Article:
It happens like this: A well dressed man in an expensive car is talking on his cell phone as he pulls up to a stop sign. He doesn’t notice a kid on a skateboard zipping into the crosswalk. Bang! Kid runs into car and falls across the hood.
As the horrified driver jumps out, a nearby pedestrian also rushes to the skateboarder’s aid (secretly placing a very broken cell phone on the pavement next to him). “Oh my God!” the pedestrian cries. “I think he’s unconscious!”
But before the driver calls an ambulance, the kid sits up and says, “No, no, I’ll be okay, don’t call 911. I think I can stand. Can you give me a hand?”
Soon they are assisting him to his feet and dusting him off, and he’s asking for his skateboard and phone. Oops.
“How am I going to afford to replace it?” the poor victim cries. Maybe he adds, “My father is gonna to kill me. I promised when I borrowed it that I’d bring it back in good condition!”
The pedestrian is talking about police reports and insurance claims and how much the boy might be awarded, which is rattling the driver. But the boy appeals to the driver with a simpler scenario: “Just cover the phone so I can get my Dad a new one and not get a beating. I won’t report the accident.”
Odds are a couple hundreds dollars will pass hands before this little one act play is over.
And it is a one act play. It’s a short con with two actors: The kid who takes the fall and the good samaritan who is nothing of the sort in real life.
How might you work this con into your writing?
Imagine a scene at the local police station, where a detective is interviewing a young man who has been struck by a car. Perhaps the police rolled up too quickly for the actors to complete their con, and they took the skateboarder in for questioning. Add to this the thought that the accident was caught on a traffic cam that the detective has reviewed…Which shows the same skateboarder in a very similar accident six hours earlier. And 24 hours earlier. Three times in a row!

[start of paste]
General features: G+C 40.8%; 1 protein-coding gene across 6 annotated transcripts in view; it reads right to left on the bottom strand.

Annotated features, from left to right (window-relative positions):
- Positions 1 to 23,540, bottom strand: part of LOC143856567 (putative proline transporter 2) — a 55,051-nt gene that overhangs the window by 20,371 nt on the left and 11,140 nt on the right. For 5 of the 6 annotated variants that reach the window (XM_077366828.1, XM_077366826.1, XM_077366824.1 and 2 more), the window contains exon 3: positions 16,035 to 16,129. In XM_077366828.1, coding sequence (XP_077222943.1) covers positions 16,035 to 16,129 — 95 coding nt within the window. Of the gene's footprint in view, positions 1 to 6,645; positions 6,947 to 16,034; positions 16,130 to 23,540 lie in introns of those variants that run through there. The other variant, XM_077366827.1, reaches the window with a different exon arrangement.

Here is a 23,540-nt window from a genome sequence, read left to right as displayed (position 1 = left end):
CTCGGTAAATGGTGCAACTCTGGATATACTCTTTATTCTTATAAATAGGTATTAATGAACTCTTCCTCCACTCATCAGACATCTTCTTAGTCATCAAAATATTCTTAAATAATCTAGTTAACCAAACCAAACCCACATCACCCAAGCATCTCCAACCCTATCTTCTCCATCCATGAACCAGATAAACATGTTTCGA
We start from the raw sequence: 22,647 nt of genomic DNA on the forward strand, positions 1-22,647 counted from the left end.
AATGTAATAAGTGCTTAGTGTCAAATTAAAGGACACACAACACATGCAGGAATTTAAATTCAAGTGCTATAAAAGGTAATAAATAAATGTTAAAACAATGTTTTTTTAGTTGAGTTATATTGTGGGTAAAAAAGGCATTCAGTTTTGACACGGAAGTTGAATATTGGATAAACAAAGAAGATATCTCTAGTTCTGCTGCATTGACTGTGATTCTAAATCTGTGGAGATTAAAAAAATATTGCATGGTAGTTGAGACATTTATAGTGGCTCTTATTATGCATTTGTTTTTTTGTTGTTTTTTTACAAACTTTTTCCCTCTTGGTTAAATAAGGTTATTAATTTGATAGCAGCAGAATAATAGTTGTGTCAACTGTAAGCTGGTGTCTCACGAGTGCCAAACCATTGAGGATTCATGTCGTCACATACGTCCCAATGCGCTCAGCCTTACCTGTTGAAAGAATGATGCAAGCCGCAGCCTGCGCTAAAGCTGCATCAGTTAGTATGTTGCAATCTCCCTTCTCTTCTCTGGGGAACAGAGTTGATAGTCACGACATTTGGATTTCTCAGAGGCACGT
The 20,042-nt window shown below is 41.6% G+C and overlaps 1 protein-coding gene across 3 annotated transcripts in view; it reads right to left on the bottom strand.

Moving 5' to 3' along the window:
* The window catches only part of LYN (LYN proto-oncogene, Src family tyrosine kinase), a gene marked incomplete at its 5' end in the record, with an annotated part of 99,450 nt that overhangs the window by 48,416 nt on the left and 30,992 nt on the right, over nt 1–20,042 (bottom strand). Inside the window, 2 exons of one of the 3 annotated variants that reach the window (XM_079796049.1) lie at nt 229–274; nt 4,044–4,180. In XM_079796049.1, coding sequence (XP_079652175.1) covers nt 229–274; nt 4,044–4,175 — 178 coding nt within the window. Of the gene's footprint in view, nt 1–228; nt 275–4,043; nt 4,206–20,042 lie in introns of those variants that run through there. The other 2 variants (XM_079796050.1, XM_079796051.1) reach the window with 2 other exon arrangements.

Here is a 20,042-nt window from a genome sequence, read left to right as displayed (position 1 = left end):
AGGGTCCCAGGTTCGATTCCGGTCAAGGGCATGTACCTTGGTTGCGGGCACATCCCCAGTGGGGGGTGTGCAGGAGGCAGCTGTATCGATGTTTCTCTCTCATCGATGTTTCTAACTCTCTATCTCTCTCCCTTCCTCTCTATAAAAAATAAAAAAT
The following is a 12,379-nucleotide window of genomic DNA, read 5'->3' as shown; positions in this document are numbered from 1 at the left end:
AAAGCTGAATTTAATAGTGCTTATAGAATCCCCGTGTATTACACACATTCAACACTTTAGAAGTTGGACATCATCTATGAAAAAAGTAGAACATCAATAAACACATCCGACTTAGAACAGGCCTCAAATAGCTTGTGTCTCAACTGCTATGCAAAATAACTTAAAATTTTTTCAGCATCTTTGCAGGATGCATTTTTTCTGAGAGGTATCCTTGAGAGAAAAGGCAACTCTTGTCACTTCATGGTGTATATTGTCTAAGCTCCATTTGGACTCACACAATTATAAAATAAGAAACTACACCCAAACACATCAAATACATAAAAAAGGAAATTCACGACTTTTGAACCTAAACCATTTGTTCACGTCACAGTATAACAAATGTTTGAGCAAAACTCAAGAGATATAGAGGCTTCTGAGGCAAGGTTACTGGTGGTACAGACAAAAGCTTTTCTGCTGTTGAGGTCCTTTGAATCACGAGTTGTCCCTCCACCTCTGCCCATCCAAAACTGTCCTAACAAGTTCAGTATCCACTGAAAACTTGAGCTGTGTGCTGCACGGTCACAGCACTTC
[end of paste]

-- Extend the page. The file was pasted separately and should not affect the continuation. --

The detective might say something like, “You seem to have trouble with that intersection. How many times have you been struck by a car there—and isn’t it a coincidence that the same pedestrian stopped to assist you each time?”
There are probably at least a half million people working cons and scams across the country today. Most of them don’t get caught. Most of their victims don’t even report these crimes. Cons tend to stay under the radar, and most of us know little about the art of them. Which means they don’t pop up in fiction very often, but they should! What wonderful grist for the creative writer’s imagination mill. Whether it’s a long con dressed in a business suit (Google Bernie Madoff) or one of the hundreds of tried and true short cons, there is plenty to work with for your story or script.
Using the Writing Prompt
The PDF handout reviews the rules of the con and gives some fun examples of classic short cons, then challenges you to write about one. You can take the perspective of a con person (maybe a new trainee?), a victim, or a bystander. One fun way to use this prompt is to try to write an opening para for a story in which we meet the main characters as a con unfolds. Another idea is for the reader to be puzzled by the prep activities of someone who is planning a con—until the deception is revealed, perhaps in the second or third paragraph?